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Free-range eggs consultation

If you have five minutes to spare, we’re looking for member and supporter views about free-range eggs and the increasing incidences of avian flu.

A government consultation is seeking views on whether the label ‘free-range’ can still be used even when birds are confined indoors for extended periods during avian flu outbreaks. But will this damage consumer confidence in the free-range label and maybe have knock on effects on other environmental and ethical labelling?

Let us know your views by completing our survey. We’ll build member and supporter feedback into our consultation response.

Some background on avian flu

Globally, avian flu outbreaks are becoming increasingly common and there is increasing concern over the impacts to the economy and environment. It is widely recognised that while domestic birds (raised for meat or eggs) contract avian flu from wild birds, housing large numbers of domestic birds in crowded conditions can help the avian flu virus mutate and become more virulent. In the UK, large numbers of domestic birds have been culled and significant numbers of wild bird deaths have also been recorded. While widespread preventative use of vaccines to protect domestic birds continues to be explored, other control measures are more commonly deployed. One of the key measures is to house domestic birds indoors and prevent access to outdoor space (which limits the potential for spread to flocks from wild bird populations).

What does this mean for free range hens and their eggs?

Free range laying hens currently supply 64% of all egg production in the UK. However, in areas subject to avian flu, they are required to be kept indoors. Current legislation in the UK allows eggs from free-range hens to continue to be labelled as free-range, even if they are currently kept indoors due to avian flu – as long as the period of confinement is not longer than 16 weeks. If the birds are confined for longer than 16 weeks then the eggs cannot be labelled ‘free-range’ and producers must change the description on their packaging. The government is consulting on whether to remove this 16 week timescale and effectively allow eggs from free-range hens to still be labelled free-range where they are confined for longer periods – with no upper time limit.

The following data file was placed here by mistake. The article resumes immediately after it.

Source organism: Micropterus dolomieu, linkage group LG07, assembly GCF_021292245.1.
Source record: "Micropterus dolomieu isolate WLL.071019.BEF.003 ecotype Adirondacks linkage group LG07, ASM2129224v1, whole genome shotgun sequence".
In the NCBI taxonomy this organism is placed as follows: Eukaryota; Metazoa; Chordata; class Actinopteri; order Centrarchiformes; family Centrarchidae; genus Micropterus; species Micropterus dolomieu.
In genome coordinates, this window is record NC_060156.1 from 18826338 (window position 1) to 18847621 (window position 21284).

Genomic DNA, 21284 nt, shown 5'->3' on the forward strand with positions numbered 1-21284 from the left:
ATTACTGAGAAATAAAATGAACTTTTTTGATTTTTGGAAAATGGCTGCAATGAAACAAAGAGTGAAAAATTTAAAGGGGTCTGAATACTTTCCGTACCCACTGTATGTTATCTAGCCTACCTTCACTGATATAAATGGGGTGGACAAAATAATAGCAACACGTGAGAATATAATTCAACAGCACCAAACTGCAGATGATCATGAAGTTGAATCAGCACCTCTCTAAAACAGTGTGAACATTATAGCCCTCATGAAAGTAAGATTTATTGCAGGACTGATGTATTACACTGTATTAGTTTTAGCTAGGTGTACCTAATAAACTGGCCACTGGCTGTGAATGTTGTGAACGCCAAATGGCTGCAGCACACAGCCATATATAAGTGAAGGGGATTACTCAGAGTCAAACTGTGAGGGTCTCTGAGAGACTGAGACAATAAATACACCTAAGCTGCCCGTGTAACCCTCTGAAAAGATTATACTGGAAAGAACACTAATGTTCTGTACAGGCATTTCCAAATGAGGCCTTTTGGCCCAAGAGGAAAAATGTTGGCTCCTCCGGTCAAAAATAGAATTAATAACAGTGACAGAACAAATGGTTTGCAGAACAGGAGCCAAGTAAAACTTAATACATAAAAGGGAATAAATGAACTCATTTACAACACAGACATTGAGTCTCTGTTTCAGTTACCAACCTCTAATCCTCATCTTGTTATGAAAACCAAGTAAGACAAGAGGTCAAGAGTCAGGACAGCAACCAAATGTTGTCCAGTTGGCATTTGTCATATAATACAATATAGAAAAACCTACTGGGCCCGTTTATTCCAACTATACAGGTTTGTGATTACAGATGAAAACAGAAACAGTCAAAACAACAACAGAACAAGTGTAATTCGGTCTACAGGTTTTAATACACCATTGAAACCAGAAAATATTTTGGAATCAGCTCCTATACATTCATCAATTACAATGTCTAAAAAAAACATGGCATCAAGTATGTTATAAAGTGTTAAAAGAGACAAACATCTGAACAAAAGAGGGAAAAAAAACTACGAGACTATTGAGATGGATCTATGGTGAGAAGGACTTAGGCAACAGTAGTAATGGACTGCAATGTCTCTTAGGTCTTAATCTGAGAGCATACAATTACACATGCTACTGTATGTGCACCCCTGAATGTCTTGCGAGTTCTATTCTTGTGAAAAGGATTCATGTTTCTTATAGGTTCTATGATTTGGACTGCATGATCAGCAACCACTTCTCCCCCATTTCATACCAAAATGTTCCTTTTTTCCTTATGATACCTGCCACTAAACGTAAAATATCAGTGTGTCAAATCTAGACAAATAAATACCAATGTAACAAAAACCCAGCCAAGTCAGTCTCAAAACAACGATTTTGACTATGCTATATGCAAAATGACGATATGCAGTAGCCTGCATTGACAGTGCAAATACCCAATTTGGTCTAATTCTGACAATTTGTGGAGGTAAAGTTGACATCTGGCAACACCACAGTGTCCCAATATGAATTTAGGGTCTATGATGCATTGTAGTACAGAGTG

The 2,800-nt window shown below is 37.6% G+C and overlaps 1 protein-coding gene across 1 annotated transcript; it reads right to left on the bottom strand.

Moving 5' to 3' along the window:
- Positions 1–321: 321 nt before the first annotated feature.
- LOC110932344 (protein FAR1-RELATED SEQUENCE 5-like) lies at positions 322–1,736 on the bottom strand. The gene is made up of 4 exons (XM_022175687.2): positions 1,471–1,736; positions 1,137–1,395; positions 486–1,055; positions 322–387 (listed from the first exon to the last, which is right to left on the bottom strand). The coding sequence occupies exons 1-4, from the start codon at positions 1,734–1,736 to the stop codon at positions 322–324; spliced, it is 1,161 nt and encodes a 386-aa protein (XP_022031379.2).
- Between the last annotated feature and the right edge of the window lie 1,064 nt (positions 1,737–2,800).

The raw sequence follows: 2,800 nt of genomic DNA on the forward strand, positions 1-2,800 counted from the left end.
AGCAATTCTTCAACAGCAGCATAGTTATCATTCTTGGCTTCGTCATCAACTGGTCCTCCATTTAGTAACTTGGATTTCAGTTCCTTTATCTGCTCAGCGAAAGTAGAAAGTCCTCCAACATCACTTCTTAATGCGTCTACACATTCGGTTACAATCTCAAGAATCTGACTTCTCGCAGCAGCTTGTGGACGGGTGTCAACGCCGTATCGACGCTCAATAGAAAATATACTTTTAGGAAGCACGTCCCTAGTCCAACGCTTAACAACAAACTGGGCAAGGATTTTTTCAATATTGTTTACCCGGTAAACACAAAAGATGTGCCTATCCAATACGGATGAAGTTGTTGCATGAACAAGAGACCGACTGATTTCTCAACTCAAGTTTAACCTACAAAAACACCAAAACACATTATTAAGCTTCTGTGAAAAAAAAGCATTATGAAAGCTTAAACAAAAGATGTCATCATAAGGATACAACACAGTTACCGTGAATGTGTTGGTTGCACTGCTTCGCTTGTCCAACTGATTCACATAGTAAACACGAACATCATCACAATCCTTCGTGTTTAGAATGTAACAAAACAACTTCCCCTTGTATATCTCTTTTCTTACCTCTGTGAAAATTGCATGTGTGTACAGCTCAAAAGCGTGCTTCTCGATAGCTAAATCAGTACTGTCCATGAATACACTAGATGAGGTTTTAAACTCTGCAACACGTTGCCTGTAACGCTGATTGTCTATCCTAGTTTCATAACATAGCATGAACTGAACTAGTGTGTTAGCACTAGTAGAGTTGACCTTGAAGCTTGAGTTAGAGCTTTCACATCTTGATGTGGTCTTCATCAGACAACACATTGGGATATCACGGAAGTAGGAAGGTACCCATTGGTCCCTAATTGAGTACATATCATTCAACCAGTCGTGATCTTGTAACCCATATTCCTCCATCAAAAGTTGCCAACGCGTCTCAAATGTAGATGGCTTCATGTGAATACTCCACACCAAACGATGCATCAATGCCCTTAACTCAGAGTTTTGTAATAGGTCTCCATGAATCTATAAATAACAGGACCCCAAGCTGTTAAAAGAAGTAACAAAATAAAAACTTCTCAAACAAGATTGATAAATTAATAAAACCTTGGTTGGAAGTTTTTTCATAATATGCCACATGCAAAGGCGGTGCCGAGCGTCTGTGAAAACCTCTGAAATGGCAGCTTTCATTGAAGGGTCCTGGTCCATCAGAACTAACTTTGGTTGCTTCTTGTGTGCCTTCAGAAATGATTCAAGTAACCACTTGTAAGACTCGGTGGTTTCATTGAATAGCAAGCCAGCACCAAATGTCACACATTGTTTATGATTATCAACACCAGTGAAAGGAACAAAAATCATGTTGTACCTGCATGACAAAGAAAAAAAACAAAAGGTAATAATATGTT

Current egg supply

The European Union, already has no upper time limit governing when a free-range label can no longer be used. Hence eggs bought in the UK but imported from the EU may already be labelled free-range, even when hens have been confined for extended periods. Also, post-Brexit, Northern Ireland (NI) follows EU legislation and currently supplies 10% of all eggs bought in England, Scotland and Wales. Hence eggs from the EU or NI labelled ‘free-range’ may already come from hens confined for long periods beyond 16 weeks.

Issues for producers

Of course, having to change their packaging once birds have been confined for more than 16 weeks, imposes costs on the laying hen sector, which is particularly difficult when costs of feed and fuel remain high. Removing the need to change their packaging will remove an additional cost burden and bring the UK into line with EU and NI legislation.

Issues for consumers

The free-range label is arguably one of the most successful animal welfare food labels. Of course, in commercial egg laying operations, it doesn’t quite equate to the farmyard picture some shoppers may have in mind. But it remains a standard many shoppers look for (surveys suggest up to 80% of shoppers look for the label when buying eggs). With avian flu outbreaks increasing, it is likely that more domestic laying hens will be increasingly confined and potentially for longer periods. As more people become aware that increasingly ‘free-range’ may not actually mean ‘free-range’, it could damage hard-won consumer confidence in the label and potentially impact further on their confidence in other animal welfare labels.

Unintended consequences

With increasing outbreaks of avian flu and no mass vaccination programme for farmed chickens currently available, there is a clear risk that laying hens will be increasingly housed indoors for extended periods in avian flu affected areas. If eggs from affected areas continue to be labelled as free-range, when they aren’t, there is potential for customer confusion about the label. If free-range may not actually mean free-range, might shoppers increasingly ignore the free-range label and default to lower welfare standard eggs – as they are likely to be cheaper. If this happens might the industry respond to consumer purchasing habits and begin increasingly housing domestic laying hens indoors, with no access to outdoor space?

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